New York – 17,000 Workers Needed by 2020

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Buffalo –

Manufacturing in America is in decline, they said. We don’t make things anymore, they said. An entire region can be labeled as the “Rust Belt” because of decay, they said. The region doesn’t have any jobs, they said. The city of Buffalo responded by going to work.

Talk is cheap in this Western New York city, home to dozens of thriving manufacturing companies and thousands of good paying jobs. By 2020, there will be 17,000 more jobs available due to companies expanding and an aging workforce, according to Insyte Consulting of Buffalo. Workers of all skill levels are needed to fill these roles that are crucial to the local and national economy. Organizations like Working For America, Western New York Area Labor Federation, Coalition for Economic Justice, and Jobs with Justice, came to the Service Employee International Union office in Buffalo to try and solve the problem of filling so many jobs in such a short period of time. After all, 2020 is only eight months away.

These groups are working with the local community to promote the skilled trades as an alternative to more expensive traditional college programs that load kids up with debt and leave them with few employment prospects. A potential un-tapped resource for these jobs is in traditionally disadvantaged communities. There are thousands of people who are looking for good paying work, and may not have thought joining a union was possible.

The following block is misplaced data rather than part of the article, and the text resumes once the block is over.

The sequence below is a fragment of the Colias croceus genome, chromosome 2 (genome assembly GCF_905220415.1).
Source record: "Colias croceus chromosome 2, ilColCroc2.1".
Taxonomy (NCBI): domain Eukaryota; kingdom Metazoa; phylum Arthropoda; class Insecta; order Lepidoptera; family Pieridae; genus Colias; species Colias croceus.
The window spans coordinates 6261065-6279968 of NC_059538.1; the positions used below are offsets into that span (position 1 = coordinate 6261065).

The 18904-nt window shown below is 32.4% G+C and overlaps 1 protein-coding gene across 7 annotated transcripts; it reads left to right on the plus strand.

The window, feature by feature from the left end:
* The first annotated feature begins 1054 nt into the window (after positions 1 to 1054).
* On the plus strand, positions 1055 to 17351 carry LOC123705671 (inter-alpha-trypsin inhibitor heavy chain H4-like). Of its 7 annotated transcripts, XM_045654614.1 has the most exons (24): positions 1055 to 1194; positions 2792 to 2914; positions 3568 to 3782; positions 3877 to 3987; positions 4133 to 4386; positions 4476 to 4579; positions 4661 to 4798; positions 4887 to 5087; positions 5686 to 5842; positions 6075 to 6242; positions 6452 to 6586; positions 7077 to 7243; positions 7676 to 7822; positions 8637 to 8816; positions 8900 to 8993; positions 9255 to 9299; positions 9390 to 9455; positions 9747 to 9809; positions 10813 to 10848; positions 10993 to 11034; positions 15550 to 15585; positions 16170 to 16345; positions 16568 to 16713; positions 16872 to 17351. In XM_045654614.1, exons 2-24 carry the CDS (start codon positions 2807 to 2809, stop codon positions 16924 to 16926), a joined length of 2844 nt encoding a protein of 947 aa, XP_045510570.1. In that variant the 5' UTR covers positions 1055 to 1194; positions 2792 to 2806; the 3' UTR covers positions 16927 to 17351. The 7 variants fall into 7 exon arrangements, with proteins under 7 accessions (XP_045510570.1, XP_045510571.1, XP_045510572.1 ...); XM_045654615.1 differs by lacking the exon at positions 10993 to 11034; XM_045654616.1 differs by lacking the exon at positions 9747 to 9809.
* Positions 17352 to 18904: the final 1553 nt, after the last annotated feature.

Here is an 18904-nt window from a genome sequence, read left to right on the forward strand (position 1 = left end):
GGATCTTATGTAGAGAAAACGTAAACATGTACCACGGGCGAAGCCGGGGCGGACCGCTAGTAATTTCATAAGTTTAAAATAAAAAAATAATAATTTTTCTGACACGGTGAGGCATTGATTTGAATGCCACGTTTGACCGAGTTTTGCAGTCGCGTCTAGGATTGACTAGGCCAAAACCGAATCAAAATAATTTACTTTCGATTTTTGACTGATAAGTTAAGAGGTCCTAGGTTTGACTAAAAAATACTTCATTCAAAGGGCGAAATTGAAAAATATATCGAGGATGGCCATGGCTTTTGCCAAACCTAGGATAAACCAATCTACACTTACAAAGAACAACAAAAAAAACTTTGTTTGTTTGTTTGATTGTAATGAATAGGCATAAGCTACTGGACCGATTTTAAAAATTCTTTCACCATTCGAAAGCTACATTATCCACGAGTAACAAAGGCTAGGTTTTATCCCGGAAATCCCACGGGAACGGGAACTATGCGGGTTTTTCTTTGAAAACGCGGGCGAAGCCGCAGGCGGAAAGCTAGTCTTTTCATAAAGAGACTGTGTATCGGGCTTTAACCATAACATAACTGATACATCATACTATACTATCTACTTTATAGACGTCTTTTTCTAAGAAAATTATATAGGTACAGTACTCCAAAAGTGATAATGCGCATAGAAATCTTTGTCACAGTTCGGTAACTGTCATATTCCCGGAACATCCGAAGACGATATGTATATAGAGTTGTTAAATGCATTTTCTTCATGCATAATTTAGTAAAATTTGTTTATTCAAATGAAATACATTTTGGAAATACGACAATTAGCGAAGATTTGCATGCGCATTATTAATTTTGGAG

“There are not [very many] women in my trade but I’m one of four and I’m proud,” Christine Anzalone said to WKBW. A tool and die apprentice at the Ford Plant in Buffalo, she has seen her salary more than double – and that is before graduating. Once finished, she will make over $67,000 a year as a union machinist. This is just one of the many good quality, high paying jobs that unions are looking to fill over the next year.

Though these jobs do require some training, the time spent is more than worth the investment. “That was a hard thing for me…going back to school at my age, I’m glad I didn’t say no or didn’t take the classes because I definitely would have regretted it,” Anzalone said to WKBW.

They said that manufacturing in the area was dead. Instead of listening to those who said what couldn’t be done, Buffalo went to work. Now, the area is looking for seventeen thousand people who want to build a better future for themselves and their families.

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